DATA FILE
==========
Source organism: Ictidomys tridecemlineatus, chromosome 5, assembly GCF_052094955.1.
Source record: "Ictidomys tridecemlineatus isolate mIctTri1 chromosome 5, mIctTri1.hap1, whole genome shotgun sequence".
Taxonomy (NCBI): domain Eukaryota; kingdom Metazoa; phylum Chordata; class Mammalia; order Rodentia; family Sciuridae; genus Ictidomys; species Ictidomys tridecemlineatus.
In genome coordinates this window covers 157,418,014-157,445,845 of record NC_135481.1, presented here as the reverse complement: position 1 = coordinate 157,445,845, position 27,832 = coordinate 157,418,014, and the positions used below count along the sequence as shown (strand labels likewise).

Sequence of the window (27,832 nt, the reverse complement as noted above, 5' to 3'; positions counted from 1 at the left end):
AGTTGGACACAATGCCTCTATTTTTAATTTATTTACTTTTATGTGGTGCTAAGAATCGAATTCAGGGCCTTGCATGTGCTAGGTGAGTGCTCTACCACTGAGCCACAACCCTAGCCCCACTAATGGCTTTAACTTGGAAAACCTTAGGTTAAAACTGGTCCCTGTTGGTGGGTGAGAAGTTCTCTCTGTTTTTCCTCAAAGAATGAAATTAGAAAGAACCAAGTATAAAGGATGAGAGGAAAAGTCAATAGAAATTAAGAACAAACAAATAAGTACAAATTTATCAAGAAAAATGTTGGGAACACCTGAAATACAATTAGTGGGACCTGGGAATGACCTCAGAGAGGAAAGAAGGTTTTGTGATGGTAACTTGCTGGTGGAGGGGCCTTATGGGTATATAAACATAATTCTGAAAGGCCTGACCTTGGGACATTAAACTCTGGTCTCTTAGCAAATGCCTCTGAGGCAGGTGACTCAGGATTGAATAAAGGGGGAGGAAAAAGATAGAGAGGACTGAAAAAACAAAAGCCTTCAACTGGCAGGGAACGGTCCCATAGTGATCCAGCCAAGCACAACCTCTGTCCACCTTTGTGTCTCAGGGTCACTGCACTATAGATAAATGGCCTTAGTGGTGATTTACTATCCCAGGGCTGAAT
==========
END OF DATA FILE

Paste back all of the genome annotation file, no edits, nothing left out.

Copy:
Source organism: Ictidomys tridecemlineatus, chromosome 5, assembly GCF_052094955.1.
Source record: "Ictidomys tridecemlineatus isolate mIctTri1 chromosome 5, mIctTri1.hap1, whole genome shotgun sequence".
Taxonomy (NCBI): domain Eukaryota; kingdom Metazoa; phylum Chordata; class Mammalia; order Rodentia; family Sciuridae; genus Ictidomys; species Ictidomys tridecemlineatus.
In genome coordinates this window covers 157,418,014-157,445,845 of record NC_135481.1, presented here as the reverse complement: position 1 = coordinate 157,445,845, position 27,832 = coordinate 157,418,014, and the positions used below count along the sequence as shown (strand labels likewise).

Sequence of the window (27,832 nt, the reverse complement as noted above, 5' to 3'; positions counted from 1 at the left end):
AGTTGGACACAATGCCTCTATTTTTAATTTATTTACTTTTATGTGGTGCTAAGAATCGAATTCAGGGCCTTGCATGTGCTAGGTGAGTGCTCTACCACTGAGCCACAACCCTAGCCCCACTAATGGCTTTAACTTGGAAAACCTTAGGTTAAAACTGGTCCCTGTTGGTGGGTGAGAAGTTCTCTCTGTTTTTCCTCAAAGAATGAAATTAGAAAGAACCAAGTATAAAGGATGAGAGGAAAAGTCAATAGAAATTAAGAACAAACAAATAAGTACAAATTTATCAAGAAAAATGTTGGGAACACCTGAAATACAATTAGTGGGACCTGGGAATGACCTCAGAGAGGAAAGAAGGTTTTGTGATGGTAACTTGCTGGTGGAGGGGCCTTATGGGTATATAAACATAATTCTGAAAGGCCTGACCTTGGGACATTAAACTCTGGTCTCTTAGCAAATGCCTCTGAGGCAGGTGACTCAGGATTGAATAAAGGGGGAGGAAAAAGATAGAGAGGACTGAAAAAACAAAAGCCTTCAACTGGCAGGGAACGGTCCCATAGTGATCCAGCCAAGCACAACCTCTGTCCACCTTTGTGTCTCAGGGTCACTGCACTATAGATAAATGGCCTTAGTGGTGATTTACTATCCCAGGGCTGAAT